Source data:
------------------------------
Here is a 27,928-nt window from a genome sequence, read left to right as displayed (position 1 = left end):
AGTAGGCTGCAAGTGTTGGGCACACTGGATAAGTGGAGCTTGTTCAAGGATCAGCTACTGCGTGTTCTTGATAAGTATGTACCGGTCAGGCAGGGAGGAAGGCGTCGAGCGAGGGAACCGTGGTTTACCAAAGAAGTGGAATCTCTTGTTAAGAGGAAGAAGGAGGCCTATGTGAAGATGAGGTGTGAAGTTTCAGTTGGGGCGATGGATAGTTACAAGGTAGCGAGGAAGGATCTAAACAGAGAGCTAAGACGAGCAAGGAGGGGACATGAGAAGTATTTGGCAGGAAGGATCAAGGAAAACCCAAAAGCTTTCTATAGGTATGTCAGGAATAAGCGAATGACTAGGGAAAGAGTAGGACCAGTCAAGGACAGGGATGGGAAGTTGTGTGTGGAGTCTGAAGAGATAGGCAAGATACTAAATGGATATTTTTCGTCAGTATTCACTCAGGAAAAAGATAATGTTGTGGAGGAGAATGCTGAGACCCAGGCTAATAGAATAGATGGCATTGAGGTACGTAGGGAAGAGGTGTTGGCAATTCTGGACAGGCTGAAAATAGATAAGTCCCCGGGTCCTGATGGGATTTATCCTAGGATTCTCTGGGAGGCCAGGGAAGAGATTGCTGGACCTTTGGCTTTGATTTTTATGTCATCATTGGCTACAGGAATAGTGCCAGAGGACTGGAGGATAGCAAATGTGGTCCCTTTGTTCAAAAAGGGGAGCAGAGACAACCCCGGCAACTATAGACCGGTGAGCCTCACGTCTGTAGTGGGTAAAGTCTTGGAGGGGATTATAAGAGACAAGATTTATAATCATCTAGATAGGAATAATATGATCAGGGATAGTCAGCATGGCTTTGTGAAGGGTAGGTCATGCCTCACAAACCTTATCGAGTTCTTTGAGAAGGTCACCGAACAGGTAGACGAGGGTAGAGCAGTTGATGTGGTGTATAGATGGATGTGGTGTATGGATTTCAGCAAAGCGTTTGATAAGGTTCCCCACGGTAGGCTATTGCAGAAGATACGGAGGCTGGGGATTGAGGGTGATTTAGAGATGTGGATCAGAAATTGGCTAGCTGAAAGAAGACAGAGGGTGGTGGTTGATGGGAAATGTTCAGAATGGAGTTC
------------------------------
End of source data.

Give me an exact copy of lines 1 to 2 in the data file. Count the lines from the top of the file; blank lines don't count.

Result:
Here is a 27,928-nt window from a genome sequence, read left to right as displayed (position 1 = left end):
AGTAGGCTGCAAGTGTTGGGCACACTGGATAAGTGGAGCTTGTTCAAGGATCAGCTACTGCGTGTTCTTGATAAGTATGTACCGGTCAGGCAGGGAGGAAGGCGTCGAGCGAGGGAACCGTGGTTTACCAAAGAAGTGGAATCTCTTGTTAAGAGGAAGAAGGAGGCCTATGTGAAGATGAGGTGTGAAGTTTCAGTTGGGGCGATGGATAGTTACAAGGTAGCGAGGAAGGATCTAAACAGAGAGCTAAGACGAGCAAGGAGGGGACATGAGAAGTATTTGGCAGGAAGGATCAAGGAAAACCCAAAAGCTTTCTATAGGTATGTCAGGAATAAGCGAATGACTAGGGAAAGAGTAGGACCAGTCAAGGACAGGGATGGGAAGTTGTGTGTGGAGTCTGAAGAGATAGGCAAGATACTAAATGGATATTTTTCGTCAGTATTCACTCAGGAAAAAGATAATGTTGTGGAGGAGAATGCTGAGACCCAGGCTAATAGAATAGATGGCATTGAGGTACGTAGGGAAGAGGTGTTGGCAATTCTGGACAGGCTGAAAATAGATAAGTCCCCGGGTCCTGATGGGATTTATCCTAGGATTCTCTGGGAGGCCAGGGAAGAGATTGCTGGACCTTTGGCTTTGATTTTTATGTCATCATTGGCTACAGGAATAGTGCCAGAGGACTGGAGGATAGCAAATGTGGTCCCTTTGTTCAAAAAGGGGAGCAGAGACAACCCCGGCAACTATAGACCGGTGAGCCTCACGTCTGTAGTGGGTAAAGTCTTGGAGGGGATTATAAGAGACAAGATTTATAATCATCTAGATAGGAATAATATGATCAGGGATAGTCAGCATGGCTTTGTGAAGGGTAGGTCATGCCTCACAAACCTTATCGAGTTCTTTGAGAAGGTCACCGAACAGGTAGACGAGGGTAGAGCAGTTGATGTGGTGTATAGATGGATGTGGTGTATGGATTTCAGCAAAGCGTTTGATAAGGTTCCCCACGGTAGGCTATTGCAGAAGATACGGAGGCTGGGGATTGAGGGTGATTTAGAGATGTGGATCAGAAATTGGCTAGCTGAAAGAAGACAGAGGGTGGTGGTTGATGGGAAATGTTCAGAATGGAGTTC